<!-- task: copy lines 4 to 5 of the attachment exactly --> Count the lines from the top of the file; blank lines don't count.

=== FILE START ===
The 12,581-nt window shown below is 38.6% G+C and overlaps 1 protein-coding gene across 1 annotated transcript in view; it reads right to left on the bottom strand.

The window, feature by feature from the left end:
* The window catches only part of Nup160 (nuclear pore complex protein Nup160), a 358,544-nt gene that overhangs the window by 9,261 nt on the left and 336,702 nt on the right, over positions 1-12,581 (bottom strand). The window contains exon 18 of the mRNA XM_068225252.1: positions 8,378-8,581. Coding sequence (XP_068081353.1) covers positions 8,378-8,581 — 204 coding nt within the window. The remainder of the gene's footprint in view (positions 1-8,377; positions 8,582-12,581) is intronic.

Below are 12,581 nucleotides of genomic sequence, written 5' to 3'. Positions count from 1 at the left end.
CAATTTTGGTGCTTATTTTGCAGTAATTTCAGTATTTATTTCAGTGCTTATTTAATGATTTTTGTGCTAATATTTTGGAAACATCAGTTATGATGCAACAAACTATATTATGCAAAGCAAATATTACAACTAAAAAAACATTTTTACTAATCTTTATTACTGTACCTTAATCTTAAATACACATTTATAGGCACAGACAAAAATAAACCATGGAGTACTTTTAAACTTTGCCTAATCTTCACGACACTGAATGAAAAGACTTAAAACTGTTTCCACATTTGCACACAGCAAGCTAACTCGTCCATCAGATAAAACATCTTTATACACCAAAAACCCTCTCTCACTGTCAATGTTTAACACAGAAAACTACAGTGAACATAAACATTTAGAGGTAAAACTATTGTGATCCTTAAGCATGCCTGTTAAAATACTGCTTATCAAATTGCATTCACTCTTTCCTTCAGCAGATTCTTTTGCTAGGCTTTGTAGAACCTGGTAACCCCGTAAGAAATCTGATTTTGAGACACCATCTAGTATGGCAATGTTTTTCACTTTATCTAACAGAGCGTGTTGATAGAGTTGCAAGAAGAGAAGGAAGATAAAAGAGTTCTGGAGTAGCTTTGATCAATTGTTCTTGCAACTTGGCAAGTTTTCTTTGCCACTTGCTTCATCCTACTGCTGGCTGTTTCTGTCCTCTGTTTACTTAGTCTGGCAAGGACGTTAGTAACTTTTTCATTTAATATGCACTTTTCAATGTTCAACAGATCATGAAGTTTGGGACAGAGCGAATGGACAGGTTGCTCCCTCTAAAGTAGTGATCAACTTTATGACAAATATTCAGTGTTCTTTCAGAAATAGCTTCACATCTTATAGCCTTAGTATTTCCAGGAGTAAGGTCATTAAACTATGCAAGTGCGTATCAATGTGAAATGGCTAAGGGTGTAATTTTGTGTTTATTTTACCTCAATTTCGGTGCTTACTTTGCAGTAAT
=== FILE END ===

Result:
Below are 12,581 nucleotides of genomic sequence, written 5' to 3'. Positions count from 1 at the left end.
CAATTTTGGTGCTTATTTTGCAGTAATTTCAGTATTTATTTCAGTGCTTATTTAATGATTTTTGTGCTAATATTTTGGAAACATCAGTTATGATGCAACAAACTATATTATGCAAAGCAAATATTACAACTAAAAAAACATTTTTACTAATCTTTATTACTGTACCTTAATCTTAAATACACATTTATAGGCACAGACAAAAATAAACCATGGAGTACTTTTAAACTTTGCCTAATCTTCACGACACTGAATGAAAAGACTTAAAACTGTTTCCACATTTGCACACAGCAAGCTAACTCGTCCATCAGATAAAACATCTTTATACACCAAAAACCCTCTCTCACTGTCAATGTTTAACACAGAAAACTACAGTGAACATAAACATTTAGAGGTAAAACTATTGTGATCCTTAAGCATGCCTGTTAAAATACTGCTTATCAAATTGCATTCACTCTTTCCTTCAGCAGATTCTTTTGCTAGGCTTTGTAGAACCTGGTAACCCCGTAAGAAATCTGATTTTGAGACACCATCTAGTATGGCAATGTTTTTCACTTTATCTAACAGAGCGTGTTGATAGAGTTGCAAGAAGAGAAGGAAGATAAAAGAGTTCTGGAGTAGCTTTGATCAATTGTTCTTGCAACTTGGCAAGTTTTCTTTGCCACTTGCTTCATCCTACTGCTGGCTGTTTCTGTCCTCTGTTTACTTAGTCTGGCAAGGACGTTAGTAACTTTTTCATTTAATATGCACTTTTCAATGTTCAACAGATCATGAAGTTTGGGACAGAGCGAATGGACAGGTTGCTCCCTCTAAAGTAGTGATCAACTTTATGACAAATATTCAGTGTTCTTTCAGAAATAGCTTCACATCTTATAGCCTTAGTATTTCCAGGAGTAAGGTCATTAAACTATGCAAGTGCGTATCAATGTGAAATGGCTAAGGGTGTAATTTTGTGTTTATTTTACCTCAATTTCGGTGCTTACTTTGCAGTAAT